Three songs that were written to mock John Lennon

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All throughout his career, John Lennon was the last thing apologetic. Lennon was known for speaking his opinion and occasionally incorporating something that was irking him into his lyrics. Being one of the most successful composers in the world makes it easy to develop a tiny air of pretentiousness, but the outcome was that a few musicians created timeless songs by making fun of Lennon’s writing style.

Lennon started getting deeply involved with Bob Dylan’s work about the time The Beatles were initially becoming popular. While recording A Hard Day’s Night, the band is infamous for playing Dylan’s songs endlessly; Lennon’s harmonica solo on “I Should Have Known Better” is a charming homage to Dylan’s fondness for the instrument.

Even though there were a ton of other Dylan imitators on the scene at the same time, Mr. Zimmerman paid heed when he penned the song “4th Time Around,” which is taken from Blonde on Blonde. The chord progression of the iconic Dylan song that follows the Fab Four has the identical guitar lick to John Lennon’s “Norwegian Wood (This Bird Has Flown)” song.

Even while several people saw the Dylan parallels, he always believed they were merely accidental. The remark about Dylan never wanting to be someone’s crutch, on the other hand, may refer to Lennon depending on Dylan’s writing. Even though Lennon was a musical chameleon with The Beatles, his bandmates were just as snarky about his solo endeavors.

Lennon’s old bandmate started to feel strongly about the continual political propaganda as they started creating more pointed songs with Yoko Ono. Lennon’s preaching irritated McCartney, who urged followers not to follow his example by writing the song “Too Many People” to that effect.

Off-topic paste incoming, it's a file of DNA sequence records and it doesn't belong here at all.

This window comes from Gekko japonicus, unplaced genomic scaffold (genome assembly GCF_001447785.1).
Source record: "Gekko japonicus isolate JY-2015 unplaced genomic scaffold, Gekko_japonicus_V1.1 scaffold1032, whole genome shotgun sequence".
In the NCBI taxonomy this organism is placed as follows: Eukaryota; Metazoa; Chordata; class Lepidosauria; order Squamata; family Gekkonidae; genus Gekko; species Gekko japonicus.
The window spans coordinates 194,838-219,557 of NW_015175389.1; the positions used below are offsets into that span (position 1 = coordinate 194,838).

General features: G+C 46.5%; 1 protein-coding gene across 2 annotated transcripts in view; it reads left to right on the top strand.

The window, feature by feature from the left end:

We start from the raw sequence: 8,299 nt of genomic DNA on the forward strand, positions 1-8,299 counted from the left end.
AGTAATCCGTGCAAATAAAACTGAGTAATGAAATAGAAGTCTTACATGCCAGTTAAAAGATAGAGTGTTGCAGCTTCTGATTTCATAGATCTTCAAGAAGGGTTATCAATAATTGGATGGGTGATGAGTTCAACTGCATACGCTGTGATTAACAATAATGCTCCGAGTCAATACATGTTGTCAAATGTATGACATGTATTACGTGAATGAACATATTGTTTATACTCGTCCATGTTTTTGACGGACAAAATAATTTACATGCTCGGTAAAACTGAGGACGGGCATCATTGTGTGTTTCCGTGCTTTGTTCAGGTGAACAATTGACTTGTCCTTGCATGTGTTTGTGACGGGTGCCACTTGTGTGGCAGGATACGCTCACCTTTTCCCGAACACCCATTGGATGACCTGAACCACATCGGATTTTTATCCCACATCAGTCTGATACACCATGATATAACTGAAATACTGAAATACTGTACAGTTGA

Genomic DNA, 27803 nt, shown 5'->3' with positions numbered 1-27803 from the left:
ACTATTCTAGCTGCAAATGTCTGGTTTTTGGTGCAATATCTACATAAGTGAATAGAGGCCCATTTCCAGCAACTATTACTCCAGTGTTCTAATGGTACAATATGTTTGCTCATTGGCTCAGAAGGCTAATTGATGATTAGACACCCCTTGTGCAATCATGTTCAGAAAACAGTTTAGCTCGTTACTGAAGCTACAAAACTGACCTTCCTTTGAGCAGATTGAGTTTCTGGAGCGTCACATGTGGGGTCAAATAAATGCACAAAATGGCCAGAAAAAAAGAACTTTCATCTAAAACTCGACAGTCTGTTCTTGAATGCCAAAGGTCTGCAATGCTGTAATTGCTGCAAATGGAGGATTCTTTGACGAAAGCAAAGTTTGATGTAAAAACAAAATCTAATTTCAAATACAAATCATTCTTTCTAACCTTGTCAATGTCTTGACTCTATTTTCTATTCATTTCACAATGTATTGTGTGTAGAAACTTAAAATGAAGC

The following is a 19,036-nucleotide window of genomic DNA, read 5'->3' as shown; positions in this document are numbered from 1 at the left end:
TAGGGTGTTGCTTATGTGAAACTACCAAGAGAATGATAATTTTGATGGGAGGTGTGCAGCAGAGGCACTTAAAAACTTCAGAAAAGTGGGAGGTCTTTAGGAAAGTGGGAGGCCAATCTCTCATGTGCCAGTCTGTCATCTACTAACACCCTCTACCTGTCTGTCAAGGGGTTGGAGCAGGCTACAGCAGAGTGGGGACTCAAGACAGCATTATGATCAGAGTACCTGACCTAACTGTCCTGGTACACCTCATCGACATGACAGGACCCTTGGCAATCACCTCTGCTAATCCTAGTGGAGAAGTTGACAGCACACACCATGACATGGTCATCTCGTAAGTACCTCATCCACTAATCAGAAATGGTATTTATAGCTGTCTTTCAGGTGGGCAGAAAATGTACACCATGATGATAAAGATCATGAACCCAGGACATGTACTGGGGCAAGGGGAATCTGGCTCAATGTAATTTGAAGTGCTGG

Since McCartney was his bandmate, Lennon refused to give up and take the criticism. He soon wrote the song “How Do You Sleep?” as a rejoinder, which is essentially one continuous diss track directed at McCartney for all of his issues. However, on the same Lennon album, he also wrote a song that was ripped to shreds by one of the titans of jazz-rock.

Steely Dan penned ‘Only a Fool Would Say That‘ as a response to Lennon’s reasoning because they felt that the billionaire musician’s song ‘Imagine‘ came out as a little out of touch. Steely Dan was not wanting to hear that type of dogma from the incredibly renowned Lennon, so they swiftly changed the perspective to that of a man on the street. There was nothing wrong with writing a song about the concept of living in peace one day.

Despite the fact that Lennon was amusing to his fellow artists, he never shied away from speaking his thoughts, even after taking a break and coming back with Double Fantasy, an album of uplifting middle-aged rock tunes. No matter how many times Lennon’s reputation has been tarnished, no one can contend that he was ever reluctant to express his opinions.

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